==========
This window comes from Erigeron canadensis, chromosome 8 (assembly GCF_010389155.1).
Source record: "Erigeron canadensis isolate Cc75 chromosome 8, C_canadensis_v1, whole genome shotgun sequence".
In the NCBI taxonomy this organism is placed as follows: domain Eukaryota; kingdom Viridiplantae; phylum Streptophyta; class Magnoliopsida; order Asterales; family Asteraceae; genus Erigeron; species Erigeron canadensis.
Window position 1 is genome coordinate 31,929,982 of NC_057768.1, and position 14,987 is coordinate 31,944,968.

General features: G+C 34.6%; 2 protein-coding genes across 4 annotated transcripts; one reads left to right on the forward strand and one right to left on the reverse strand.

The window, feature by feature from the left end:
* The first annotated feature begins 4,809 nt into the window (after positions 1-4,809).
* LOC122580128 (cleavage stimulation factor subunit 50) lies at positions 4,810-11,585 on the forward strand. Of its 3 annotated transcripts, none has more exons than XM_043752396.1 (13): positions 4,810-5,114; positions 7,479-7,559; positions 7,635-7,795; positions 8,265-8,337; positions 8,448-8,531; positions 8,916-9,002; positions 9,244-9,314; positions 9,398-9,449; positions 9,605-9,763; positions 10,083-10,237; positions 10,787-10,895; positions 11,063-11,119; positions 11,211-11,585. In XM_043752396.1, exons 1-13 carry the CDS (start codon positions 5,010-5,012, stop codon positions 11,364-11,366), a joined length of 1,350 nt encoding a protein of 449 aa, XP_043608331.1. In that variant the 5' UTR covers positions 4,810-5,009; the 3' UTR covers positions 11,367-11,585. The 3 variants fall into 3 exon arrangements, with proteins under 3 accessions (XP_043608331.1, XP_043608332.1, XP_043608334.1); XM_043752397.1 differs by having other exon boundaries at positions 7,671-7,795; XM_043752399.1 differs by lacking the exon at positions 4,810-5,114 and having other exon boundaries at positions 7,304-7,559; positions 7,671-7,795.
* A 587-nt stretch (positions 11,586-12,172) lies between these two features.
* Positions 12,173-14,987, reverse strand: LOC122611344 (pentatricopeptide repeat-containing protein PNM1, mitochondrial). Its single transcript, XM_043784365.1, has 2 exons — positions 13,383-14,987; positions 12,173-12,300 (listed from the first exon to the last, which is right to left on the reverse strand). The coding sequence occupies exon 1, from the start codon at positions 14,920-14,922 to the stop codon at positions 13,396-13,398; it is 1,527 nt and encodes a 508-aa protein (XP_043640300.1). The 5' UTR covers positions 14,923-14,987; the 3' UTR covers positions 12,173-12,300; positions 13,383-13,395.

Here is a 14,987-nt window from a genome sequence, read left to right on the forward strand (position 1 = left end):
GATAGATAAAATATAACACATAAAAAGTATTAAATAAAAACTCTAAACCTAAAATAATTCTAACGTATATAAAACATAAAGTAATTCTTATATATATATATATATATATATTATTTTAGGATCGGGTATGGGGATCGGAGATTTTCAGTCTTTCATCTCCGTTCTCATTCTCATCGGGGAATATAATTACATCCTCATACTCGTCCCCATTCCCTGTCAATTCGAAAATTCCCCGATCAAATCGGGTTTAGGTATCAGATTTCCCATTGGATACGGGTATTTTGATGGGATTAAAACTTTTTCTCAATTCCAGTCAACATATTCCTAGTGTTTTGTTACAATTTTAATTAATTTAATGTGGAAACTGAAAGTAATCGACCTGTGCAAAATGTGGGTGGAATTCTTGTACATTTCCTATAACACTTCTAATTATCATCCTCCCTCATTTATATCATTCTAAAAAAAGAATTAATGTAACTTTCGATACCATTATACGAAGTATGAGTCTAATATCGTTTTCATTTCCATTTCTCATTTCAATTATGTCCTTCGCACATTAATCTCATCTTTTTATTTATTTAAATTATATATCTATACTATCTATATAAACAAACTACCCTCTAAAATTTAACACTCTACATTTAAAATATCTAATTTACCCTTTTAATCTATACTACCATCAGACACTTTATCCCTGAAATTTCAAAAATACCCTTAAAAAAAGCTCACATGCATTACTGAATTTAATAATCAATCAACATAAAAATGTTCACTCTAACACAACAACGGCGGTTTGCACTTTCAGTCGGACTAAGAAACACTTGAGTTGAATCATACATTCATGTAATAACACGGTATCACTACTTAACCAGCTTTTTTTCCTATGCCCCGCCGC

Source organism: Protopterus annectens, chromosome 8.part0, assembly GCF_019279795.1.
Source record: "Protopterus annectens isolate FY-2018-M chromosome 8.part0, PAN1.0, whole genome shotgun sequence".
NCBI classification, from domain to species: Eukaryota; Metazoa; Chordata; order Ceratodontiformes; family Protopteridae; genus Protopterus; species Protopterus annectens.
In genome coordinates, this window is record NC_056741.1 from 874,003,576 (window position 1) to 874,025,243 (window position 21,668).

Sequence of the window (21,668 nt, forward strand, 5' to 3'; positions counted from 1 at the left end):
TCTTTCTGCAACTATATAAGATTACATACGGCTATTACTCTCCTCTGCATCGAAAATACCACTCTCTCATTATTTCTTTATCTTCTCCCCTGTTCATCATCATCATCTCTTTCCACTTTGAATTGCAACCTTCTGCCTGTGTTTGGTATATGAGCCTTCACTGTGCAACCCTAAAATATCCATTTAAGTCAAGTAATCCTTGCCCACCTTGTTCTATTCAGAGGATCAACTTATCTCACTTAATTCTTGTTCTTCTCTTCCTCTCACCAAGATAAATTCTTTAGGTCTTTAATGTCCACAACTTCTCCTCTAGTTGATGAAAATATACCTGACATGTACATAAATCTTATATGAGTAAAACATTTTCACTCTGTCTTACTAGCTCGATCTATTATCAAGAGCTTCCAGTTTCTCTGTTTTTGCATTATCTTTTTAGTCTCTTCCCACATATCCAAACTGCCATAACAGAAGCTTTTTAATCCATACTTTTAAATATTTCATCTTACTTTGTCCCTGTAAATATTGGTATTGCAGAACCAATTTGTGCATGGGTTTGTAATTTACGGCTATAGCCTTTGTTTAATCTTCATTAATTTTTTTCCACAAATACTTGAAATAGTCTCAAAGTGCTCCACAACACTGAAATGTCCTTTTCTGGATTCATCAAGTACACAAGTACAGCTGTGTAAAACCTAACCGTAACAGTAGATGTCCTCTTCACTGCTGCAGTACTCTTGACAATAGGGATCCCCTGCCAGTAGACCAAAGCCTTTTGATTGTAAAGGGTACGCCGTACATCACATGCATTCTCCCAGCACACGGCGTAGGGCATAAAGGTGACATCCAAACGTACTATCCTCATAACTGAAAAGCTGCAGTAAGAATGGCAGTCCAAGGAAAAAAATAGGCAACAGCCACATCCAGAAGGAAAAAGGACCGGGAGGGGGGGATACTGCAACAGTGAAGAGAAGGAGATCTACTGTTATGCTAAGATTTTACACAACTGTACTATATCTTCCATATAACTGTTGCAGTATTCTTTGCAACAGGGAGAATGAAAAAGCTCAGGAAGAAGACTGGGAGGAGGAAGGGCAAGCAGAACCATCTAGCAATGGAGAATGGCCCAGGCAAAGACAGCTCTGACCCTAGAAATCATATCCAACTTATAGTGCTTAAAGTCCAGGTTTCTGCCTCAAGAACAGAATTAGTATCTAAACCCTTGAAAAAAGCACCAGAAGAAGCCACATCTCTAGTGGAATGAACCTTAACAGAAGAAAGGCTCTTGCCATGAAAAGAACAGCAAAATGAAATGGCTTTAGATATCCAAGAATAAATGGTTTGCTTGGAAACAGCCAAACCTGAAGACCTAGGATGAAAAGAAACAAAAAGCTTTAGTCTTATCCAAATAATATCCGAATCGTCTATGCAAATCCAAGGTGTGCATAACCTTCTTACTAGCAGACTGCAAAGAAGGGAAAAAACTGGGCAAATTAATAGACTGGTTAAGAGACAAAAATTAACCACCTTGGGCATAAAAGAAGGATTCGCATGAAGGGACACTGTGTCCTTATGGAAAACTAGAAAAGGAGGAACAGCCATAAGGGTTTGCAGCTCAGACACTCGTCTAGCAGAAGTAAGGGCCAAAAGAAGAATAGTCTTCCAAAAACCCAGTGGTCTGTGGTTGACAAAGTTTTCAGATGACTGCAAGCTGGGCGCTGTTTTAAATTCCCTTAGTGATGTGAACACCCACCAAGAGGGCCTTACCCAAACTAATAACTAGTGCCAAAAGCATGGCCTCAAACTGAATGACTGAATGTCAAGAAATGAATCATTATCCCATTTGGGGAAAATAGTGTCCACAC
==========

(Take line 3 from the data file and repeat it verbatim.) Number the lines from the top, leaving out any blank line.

In the NCBI taxonomy this organism is placed as follows: domain Eukaryota; kingdom Viridiplantae; phylum Streptophyta; class Magnoliopsida; order Asterales; family Asteraceae; genus Erigeron; species Erigeron canadensis.